This is because, as we all know, the Fed’s actions or inaction, and also, financial actors’ beliefs about future Fed actions or inaction, can and do move prices of stocks and bonds substantially. Indeed, the more financial actors believe that Fed actions will move asset prices, the more it will be true that they do.

Mackintosh discusses whether the Fed’s inflation target will become “symmetric”—that is, the target would change into an average of periods both over it and under it, rather than a simple goal. Thus, sometimes “inflation above 2% is as acceptable as inflation below 2%.” Ah, the old temptation of governments to further depreciate the currency never fades for long.

“Goldman Sachs thinks the emphasis on symmetry in the inflation target is already influencing long-dated bonds,” the article reports, and opines that the change could have “big implications for markets,” that is, for asset prices. That seems right.

But the 2 percent inflation, whether as an average or as a simple goal, “isn’t up for debate.” Why not? The Humphrey-Hawkins Act of 1978, the same act that gave the Fed the so-called “dual mandate” which it endlessly cites, also set a long-term goal of zero inflation. What does the Fed think about that provision of the laws of the United States?

A true sound money regime has goods and services prices which average about flat over the long term. But being prices, they do fluctuate around their stable trend. The Fed, like other central banks, is in contrast committed to prices which rise always and forever. Discussing which of these two regimes we should want would focus consideration on where the goalposts should be.

Mackintosh worries that there may be a “loss of faith in the Fed’s ability.” On the contrary, I think a lack of faith in the Fed’s ability is rational, desirable, and wise.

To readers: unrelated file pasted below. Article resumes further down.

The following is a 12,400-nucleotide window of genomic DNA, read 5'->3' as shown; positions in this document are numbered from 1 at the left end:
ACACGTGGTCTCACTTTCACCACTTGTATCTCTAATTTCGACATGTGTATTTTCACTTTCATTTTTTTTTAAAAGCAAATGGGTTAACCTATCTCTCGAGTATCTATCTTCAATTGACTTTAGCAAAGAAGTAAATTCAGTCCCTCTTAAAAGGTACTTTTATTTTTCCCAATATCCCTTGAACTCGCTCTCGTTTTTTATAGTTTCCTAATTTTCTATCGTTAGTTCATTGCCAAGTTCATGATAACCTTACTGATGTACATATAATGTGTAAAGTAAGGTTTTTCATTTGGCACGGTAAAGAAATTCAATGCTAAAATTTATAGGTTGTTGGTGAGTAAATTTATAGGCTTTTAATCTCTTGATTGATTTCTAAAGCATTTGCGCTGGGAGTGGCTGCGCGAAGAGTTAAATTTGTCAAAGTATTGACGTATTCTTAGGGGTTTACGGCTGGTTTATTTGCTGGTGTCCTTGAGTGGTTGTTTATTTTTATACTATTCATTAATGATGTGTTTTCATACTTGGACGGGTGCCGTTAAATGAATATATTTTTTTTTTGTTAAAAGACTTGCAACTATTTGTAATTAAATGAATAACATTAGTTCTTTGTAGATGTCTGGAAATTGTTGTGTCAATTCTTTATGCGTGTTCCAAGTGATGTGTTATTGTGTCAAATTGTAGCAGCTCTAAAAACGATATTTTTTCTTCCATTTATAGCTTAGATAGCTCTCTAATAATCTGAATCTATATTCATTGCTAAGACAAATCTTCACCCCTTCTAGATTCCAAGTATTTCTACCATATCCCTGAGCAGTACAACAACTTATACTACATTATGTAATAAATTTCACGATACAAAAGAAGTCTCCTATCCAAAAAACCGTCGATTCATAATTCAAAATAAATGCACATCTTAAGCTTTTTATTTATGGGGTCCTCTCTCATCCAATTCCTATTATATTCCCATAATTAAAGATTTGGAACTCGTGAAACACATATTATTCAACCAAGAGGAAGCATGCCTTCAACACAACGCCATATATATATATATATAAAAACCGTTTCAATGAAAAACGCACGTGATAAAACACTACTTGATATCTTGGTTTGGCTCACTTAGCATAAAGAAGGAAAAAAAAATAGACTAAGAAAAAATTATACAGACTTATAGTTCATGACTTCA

Reader Discussion

Law & Liberty welcomes civil and lively discussion of its articles. Abusive comments will not be tolerated. We reserve the right to delete comments - or ban users - without notification or explanation.

on May 08, 2019 at 10:18:57 am

An important point you make: "A true sound money regime has goods and services prices which average about flat over the long term."

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Ron Phillips
on May 08, 2019 at 10:22:21 am

A very accurate assessment of the FED's inability to know what is going on. If the FED had any sense they would allow the Market to set the Interest Rates, yes, even the FED FUNDS RATE. This would allow rates to be a direct product of the Law of Supply and Demand; when money is plenty, rates would decline and when money is in short supply, rates would increase. The FED could oversee this process and when there are strains on one side or the other, they could step in and moderate the current move. Oh, this seems way too simple and we wouldn't need the Bureaucratic host of Phd. Economist on staff.